I don’t know about you, but our family has been spending more time in the kitchen recently. Early on in quarantine, we dabbled in baking bread before migrating to other foods we never had the time – or interest – to make from scratch. Maybe that’s why I’m looking at life and learning with an eye toward new recipes these days.
When it comes to the learning and development (L&D) landscape, it’s become increasingly clear that there are a few common ingredients making a delicious difference in learning organizations. While the current crisis has left some training departments immobilized or consumed with technology-related challenges, others appear to have effortlessly stepped up to the plate. They pivoted quickly, adjusting their approaches and offering meaningful and collaborative solutions.
When I asked an L&D leader from a particularly effective organization how her team readied themselves to adjust to dramatically changing conditions, she jokingly responded, “We were born ready.” In reality, they had cultivated a set of competencies during stable times that were serving them during these unstable times. And other L&D organizations that are thriving today possess these same three ingredients for supporting success.
The L&D organizations that are partnering effectively and producing results today are leveraging sensibilities and skills honed long before the pandemic. They continue to embrace these skills while simultaneously accelerating experimentation, understanding that success may not follow a direct trajectory. They know that they might not get it right the first time but persevere, understanding that failure isn’t fatal. They engage in rapid prototyping to offer an 80% solution to those in need – and then iterate to achieve the remaining 20%. They assess the risk, weigh it against results and mitigate where possible – never allowing the pursuit of perfection to stall progress.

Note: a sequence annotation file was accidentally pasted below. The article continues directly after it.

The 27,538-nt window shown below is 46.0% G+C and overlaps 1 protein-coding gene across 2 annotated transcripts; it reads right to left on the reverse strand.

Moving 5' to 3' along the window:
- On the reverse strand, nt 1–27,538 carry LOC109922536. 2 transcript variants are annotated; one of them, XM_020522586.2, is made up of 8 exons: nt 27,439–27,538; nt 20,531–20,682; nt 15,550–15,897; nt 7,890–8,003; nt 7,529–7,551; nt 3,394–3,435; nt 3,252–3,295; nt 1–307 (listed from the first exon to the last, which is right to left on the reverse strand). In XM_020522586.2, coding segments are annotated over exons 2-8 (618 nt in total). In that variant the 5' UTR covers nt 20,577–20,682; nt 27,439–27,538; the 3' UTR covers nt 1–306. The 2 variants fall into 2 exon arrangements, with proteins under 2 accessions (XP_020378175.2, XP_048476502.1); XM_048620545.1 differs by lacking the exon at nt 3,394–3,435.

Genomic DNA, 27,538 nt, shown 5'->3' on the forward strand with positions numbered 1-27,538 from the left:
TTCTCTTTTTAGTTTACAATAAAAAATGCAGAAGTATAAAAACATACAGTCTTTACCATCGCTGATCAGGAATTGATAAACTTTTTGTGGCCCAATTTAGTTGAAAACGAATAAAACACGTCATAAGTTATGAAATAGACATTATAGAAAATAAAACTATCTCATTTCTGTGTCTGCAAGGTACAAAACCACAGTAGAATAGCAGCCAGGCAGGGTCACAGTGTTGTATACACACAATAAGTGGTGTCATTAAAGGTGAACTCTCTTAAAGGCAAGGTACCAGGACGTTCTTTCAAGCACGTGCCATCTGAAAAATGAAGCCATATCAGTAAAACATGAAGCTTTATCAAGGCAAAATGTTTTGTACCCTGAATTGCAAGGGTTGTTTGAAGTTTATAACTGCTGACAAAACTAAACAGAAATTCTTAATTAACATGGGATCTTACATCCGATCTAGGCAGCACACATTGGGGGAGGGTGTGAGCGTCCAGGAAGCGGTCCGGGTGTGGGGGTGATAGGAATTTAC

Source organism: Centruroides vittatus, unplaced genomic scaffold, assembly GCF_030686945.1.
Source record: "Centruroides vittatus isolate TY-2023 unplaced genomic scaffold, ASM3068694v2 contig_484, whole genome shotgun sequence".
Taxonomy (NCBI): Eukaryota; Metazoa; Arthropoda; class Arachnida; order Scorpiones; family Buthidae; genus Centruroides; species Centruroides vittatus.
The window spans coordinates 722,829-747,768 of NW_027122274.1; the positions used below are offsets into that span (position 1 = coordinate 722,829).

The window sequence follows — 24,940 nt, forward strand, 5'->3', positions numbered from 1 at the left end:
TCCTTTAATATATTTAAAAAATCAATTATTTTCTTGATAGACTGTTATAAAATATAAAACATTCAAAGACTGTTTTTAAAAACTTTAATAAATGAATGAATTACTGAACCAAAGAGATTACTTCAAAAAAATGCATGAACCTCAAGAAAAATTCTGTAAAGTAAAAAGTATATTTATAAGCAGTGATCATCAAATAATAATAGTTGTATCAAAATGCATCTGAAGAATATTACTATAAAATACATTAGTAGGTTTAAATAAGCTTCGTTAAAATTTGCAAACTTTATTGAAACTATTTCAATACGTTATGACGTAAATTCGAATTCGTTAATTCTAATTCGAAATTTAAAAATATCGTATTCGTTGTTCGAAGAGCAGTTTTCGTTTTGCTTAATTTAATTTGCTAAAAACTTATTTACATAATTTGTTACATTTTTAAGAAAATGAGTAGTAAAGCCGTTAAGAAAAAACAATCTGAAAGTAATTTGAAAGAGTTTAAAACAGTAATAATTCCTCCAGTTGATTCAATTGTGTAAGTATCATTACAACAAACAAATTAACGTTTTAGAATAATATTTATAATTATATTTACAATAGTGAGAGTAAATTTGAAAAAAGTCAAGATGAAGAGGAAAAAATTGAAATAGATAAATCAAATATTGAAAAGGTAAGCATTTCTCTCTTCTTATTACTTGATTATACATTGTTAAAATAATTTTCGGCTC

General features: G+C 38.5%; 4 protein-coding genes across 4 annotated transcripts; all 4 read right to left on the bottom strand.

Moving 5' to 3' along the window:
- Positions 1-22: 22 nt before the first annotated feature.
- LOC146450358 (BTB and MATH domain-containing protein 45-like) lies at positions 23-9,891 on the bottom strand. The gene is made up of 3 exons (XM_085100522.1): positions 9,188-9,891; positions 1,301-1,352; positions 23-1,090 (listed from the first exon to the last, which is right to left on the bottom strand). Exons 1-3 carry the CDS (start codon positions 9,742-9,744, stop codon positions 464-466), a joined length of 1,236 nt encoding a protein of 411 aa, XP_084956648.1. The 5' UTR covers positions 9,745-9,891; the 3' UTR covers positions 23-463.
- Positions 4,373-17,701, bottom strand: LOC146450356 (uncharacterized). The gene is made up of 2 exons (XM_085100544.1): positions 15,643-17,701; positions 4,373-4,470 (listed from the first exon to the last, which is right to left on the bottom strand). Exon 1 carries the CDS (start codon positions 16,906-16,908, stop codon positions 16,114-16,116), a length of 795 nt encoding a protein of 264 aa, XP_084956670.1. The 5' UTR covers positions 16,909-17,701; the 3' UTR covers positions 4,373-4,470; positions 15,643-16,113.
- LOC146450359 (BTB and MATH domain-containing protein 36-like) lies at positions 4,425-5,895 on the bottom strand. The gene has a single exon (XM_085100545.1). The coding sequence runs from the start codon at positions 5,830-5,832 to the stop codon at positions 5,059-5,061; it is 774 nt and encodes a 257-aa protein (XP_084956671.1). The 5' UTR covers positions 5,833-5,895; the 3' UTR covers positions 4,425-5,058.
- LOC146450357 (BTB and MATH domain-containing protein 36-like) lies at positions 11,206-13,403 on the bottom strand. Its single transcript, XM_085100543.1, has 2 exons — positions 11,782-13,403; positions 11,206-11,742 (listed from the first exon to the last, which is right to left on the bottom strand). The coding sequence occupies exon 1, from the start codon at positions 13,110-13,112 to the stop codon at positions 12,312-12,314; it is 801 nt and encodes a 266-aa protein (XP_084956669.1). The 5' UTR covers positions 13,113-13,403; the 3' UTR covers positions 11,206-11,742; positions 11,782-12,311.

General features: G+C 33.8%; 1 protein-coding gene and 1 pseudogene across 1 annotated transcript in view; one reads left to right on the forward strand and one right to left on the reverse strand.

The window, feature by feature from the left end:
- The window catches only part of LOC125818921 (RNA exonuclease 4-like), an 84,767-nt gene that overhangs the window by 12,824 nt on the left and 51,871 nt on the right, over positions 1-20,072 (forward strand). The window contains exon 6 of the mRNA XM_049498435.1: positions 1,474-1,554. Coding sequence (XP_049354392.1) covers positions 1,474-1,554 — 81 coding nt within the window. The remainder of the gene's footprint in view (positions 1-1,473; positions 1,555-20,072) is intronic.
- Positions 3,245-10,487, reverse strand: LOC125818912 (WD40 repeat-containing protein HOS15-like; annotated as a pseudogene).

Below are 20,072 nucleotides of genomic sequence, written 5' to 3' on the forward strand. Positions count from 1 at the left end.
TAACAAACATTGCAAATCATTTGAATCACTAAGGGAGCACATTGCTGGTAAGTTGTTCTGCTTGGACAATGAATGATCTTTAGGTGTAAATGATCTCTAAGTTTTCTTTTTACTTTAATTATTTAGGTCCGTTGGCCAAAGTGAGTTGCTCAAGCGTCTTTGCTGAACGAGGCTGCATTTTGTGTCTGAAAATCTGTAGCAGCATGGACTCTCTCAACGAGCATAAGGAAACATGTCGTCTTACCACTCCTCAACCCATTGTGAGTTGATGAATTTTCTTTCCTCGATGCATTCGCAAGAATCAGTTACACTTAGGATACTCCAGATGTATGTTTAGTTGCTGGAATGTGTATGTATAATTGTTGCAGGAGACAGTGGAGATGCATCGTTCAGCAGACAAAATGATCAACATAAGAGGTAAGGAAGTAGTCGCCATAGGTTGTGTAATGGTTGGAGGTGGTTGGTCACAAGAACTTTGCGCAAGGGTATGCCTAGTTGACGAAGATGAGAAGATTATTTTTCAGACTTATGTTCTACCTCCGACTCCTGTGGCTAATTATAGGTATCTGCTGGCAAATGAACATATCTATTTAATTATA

Another ingredient distinguishing those who are actively helping their organizations move forward involves an unwavering attention on outcomes. After all, most L&D initiatives begin and end with a set of learning or performance outcomes defining success. Yet, once those outcomes are established, we shift our focus to how we’re going to make it happen – discussing technologies, methodologies and modalities. Will it be virtual instructor-led, simulation-based, eLearning or on-demand?
The “how” takes us away from an aerial view down into the pine needles, and it’s easy to lose perspective. It’s easy to double down on existing technology solutions or fall in love with a great new application. It’s even easier to reiterate the way we’ve always done it – particularly under stress and pressure.
However, L&D functions making a difference today remain ferociously focused on what they seek to achieve rather than how they’ll achieve it. In the process, they have discovered new – and often easier – approaches, earned credibility from executives and delivered aligned results.
L&D departments that are thriving today appear to share one final ingredient: A genuine and enduring commitment to collaborating broadly and including a variety of diverse perspectives in the planning and evaluation of their work.
This plays out in numerous ways during times of crisis and calm, including:
- Deep, empathetic listening to employees, leaders, executives, customers and other stakeholders.
- Authentic commitment to partnering with other departments and functions to achieve results.
- Engaging early and often with subject matter experts to understand the reality of those needing to perform differently.
- Finding meaningful ways to support and promote user-generated content that meets the learning and information needs of employees.
It’s no coincidence that the first letters of each of these ingredients – risk tolerance, outcomes focus and inclusivity – spell out ROI (return on investment). L&D professionals who cultivate these qualities will be poised to cook up success as we emerge into the next normal.